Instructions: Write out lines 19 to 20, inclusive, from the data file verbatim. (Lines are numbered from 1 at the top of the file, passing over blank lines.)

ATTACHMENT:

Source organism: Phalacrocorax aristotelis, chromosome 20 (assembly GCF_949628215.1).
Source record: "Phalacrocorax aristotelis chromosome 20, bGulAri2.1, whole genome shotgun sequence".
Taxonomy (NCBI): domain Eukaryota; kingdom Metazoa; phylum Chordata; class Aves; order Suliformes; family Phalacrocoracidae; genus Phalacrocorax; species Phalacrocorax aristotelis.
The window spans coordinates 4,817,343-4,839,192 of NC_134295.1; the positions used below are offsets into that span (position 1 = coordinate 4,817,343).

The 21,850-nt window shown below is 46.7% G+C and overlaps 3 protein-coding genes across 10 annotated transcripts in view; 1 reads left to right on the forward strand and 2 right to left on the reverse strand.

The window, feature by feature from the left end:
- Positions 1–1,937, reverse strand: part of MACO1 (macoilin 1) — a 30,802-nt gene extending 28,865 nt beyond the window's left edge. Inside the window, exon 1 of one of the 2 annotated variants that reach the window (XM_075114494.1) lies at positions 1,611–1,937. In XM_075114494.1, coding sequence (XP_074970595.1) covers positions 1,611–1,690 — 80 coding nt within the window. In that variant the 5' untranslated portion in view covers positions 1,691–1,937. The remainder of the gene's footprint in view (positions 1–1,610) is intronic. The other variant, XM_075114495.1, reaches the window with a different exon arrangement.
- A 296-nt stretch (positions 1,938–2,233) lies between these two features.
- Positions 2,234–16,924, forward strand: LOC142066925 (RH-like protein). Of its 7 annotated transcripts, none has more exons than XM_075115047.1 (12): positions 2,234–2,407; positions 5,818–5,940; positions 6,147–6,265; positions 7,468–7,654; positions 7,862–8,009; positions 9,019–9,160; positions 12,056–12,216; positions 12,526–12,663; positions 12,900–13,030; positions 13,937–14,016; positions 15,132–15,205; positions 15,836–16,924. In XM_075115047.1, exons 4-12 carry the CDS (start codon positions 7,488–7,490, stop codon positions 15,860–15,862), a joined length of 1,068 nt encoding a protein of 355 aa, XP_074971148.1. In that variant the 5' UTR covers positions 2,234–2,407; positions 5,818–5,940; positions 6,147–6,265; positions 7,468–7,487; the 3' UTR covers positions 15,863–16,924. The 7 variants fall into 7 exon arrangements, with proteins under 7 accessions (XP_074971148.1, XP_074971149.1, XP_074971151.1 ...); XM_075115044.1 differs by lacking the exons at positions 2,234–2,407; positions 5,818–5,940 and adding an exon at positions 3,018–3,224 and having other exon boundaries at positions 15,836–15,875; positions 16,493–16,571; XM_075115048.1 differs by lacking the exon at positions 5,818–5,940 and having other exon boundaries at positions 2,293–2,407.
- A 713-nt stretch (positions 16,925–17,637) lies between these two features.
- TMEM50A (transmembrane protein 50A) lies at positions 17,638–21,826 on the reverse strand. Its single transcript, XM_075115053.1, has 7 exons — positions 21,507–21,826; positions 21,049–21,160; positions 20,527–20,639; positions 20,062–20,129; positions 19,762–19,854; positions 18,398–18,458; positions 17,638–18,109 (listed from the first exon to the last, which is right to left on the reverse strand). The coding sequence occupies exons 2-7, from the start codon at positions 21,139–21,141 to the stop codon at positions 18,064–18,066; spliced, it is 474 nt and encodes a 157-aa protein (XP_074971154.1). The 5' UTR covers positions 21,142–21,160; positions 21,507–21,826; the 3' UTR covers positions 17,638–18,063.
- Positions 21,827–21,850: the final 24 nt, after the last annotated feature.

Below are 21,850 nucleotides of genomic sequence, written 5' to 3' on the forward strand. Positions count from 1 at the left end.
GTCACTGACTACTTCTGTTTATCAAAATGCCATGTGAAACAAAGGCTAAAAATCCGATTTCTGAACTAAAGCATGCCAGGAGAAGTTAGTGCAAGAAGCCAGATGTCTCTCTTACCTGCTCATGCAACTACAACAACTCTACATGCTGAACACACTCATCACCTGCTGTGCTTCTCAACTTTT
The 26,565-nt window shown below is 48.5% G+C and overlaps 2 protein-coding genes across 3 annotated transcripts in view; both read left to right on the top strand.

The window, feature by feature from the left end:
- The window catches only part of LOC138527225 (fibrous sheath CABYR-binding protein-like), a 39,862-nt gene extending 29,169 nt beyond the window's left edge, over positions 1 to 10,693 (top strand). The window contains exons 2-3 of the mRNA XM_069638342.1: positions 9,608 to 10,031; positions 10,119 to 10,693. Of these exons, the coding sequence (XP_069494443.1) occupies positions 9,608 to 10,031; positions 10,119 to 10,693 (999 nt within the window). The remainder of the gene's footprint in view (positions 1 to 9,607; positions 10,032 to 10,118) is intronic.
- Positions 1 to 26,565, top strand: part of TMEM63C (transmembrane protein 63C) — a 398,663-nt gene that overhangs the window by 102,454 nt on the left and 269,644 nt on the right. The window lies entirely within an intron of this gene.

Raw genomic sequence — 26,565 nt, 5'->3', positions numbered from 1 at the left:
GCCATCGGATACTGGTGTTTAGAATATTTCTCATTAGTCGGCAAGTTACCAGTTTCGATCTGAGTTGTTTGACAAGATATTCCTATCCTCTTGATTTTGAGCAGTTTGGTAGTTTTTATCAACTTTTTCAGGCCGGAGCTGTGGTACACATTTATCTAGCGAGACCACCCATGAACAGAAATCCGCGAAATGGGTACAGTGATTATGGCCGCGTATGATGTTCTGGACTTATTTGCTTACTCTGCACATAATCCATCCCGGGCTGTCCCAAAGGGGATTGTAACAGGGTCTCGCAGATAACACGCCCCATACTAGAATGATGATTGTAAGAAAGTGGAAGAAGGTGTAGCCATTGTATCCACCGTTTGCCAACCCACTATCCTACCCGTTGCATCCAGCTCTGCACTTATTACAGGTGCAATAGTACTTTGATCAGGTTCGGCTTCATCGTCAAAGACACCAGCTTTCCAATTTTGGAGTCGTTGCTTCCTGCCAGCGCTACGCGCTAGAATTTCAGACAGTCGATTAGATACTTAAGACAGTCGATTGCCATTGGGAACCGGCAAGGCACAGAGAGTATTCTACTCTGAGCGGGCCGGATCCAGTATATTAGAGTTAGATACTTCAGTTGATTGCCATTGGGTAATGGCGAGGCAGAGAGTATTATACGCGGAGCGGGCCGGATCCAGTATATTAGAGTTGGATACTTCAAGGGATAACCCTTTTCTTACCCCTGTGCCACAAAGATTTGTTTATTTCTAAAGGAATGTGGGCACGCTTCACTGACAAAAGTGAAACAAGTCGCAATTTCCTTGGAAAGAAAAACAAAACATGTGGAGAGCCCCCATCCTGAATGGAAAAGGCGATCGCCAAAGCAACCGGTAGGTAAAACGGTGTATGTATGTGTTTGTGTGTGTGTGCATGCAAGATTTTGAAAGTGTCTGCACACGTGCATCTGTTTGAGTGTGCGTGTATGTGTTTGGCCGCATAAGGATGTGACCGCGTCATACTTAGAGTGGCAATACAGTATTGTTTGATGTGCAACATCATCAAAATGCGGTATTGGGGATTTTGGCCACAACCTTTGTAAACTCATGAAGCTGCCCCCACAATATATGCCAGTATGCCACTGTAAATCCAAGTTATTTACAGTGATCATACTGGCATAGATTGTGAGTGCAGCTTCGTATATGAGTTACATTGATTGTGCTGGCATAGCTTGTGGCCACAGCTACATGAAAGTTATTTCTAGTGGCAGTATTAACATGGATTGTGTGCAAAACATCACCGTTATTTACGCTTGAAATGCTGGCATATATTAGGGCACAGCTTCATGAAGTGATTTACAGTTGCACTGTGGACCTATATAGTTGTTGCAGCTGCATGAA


Raw genomic sequence — 26,565 nt, 5'->3', positions numbered from 1 at the left:
GCCATCGGATACTGGTGTTTAGAATATTTCTCATTAGTCGGCAAGTTACCAGTTTCGATCTGAGTTGTTTGACAAGATATTCCTATCCTCTTGATTTTGAGCAGTTTGGTAGTTTTTATCAACTTTTTCAGGCCGGAGCTGTGGTACACATTTATCTAGCGAGACCACCCATGAACAGAAATCCGCGAAATGGGTACAGTGATTATGGCCGCGTATGATGTTCTGGACTTATTTGCTTACTCTGCACATAATCCATCCCGGGCTGTCCCAAAGGGGATTGTAACAGGGTCTCGCAGATAACACGCCCCATACTAGAATGATGATTGTAAGAAAGTGGAAGAAGGTGTAGCCATTGTATCCACCGTTTGCCAACCCACTATCCTACCCGTTGCATCCAGCTCTGCACTTATTACAGGTGCAATAGTACTTTGATCAGGTTCGGCTTCATCGTCAAAGACACCAGCTTTCCAATTTTGGAGTCGTTGCTTCCTGCCAGCGCTACGCGCTAGAATTTCAGACAGTCGATTAGATACTTAAGACAGTCGATTGCCATTGGGAACCGGCAAGGCACAGAGAGTATTCTACTCTGAGCGGGCCGGATCCAGTATATTAGAGTTAGATACTTCAGTTGATTGCCATTGGGTAATGGCGAGGCAGAGAGTATTATACGCGGAGCGGGCCGGATCCAGTATATTAGAGTTGGATACTTCAAGGGATAACCCTTTTCTTACCCCTGTGCCACAAAGATTTGTTTATTTCTAAAGGAATGTGGGCACGCTTCACTGACAAAAGTGAAACAAGTCGCAATTTCCTTGGAAAGAAAAACAAAACATGTGGAGAGCCCCCATCCTGAATGGAAAAGGCGATCGCCAAAGCAACCGGTAGGTAAAACGGTGTATGTATGTGTTTGTGTGTGTGTGCATGCAAGATTTTGAAAGTGTCTGCACACGTGCATCTGTTTGAGTGTGCGTGTATGTGTTTGGCCGCATAAGGATGTGACCGCGTCATACTTAGAGTGGCAATACAGTATTGTTTGATGTGCAACATCATCAAAATGCGGTATTGGGGATTTTGGCCACAACCTTTGTAAACTCATGAAGCTGCCCCCACAATATATGCCAGTATGCCACTGTAAATCCAAGTTATTTACAGTGATCATACTGGCATAGATTGTGAGTGCAGCTTCGTATATGAGTTACATTGATTGTGCTGGCATAGCTTGTGGCCACAGCTACATGAAAGTTATTTCTAGTGGCAGTATTAACATGGATTGTGTGCAAAACATCACCGTTATTTACGCTTGAAATGCTGGCATATATTAGGGCACAGCTTCATGAAGTGATTTACAGTTGCACTGTGGACCTATATAGTTGTTGCAGCTGCATGAA